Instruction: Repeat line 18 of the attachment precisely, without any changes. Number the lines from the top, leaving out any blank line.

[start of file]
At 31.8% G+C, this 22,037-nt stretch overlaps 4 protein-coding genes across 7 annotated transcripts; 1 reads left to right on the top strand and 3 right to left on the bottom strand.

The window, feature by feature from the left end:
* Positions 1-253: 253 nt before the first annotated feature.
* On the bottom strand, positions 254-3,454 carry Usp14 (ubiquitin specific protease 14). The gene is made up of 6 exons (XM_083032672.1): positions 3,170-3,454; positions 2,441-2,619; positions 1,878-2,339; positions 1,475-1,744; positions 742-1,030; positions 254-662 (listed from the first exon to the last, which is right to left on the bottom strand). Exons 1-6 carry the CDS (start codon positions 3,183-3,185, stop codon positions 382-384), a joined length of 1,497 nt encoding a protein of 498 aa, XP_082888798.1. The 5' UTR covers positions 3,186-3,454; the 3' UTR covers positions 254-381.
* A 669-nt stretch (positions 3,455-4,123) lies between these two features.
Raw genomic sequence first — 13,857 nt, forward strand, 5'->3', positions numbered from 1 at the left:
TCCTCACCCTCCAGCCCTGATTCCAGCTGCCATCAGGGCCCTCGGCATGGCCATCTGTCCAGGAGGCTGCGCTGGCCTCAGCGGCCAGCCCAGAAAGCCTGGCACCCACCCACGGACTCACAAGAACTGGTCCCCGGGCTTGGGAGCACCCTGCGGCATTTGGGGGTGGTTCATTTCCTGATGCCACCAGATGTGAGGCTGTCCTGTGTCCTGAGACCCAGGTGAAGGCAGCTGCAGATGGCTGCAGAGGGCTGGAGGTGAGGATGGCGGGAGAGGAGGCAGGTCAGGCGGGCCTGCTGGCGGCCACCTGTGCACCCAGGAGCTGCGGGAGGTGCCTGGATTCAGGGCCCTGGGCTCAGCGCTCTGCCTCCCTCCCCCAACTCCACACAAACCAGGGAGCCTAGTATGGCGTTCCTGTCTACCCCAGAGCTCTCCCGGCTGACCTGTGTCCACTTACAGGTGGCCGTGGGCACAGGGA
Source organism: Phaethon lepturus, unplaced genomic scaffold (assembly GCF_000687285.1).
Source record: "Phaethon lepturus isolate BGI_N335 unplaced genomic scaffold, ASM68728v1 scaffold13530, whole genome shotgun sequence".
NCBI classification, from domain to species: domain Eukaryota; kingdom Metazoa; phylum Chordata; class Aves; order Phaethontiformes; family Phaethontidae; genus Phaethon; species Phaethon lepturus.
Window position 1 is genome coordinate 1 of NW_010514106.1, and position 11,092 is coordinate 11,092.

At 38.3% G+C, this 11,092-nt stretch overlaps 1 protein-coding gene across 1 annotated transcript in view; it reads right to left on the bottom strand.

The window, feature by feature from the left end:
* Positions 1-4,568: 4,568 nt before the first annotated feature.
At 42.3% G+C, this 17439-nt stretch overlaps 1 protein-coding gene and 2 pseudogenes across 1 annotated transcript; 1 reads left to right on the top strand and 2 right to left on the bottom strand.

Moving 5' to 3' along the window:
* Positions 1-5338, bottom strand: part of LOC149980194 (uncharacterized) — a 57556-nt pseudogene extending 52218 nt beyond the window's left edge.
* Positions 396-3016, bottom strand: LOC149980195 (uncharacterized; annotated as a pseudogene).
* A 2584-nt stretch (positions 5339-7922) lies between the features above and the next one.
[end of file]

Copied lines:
* Positions 396-3016, bottom strand: LOC149980195 (uncharacterized; annotated as a pseudogene).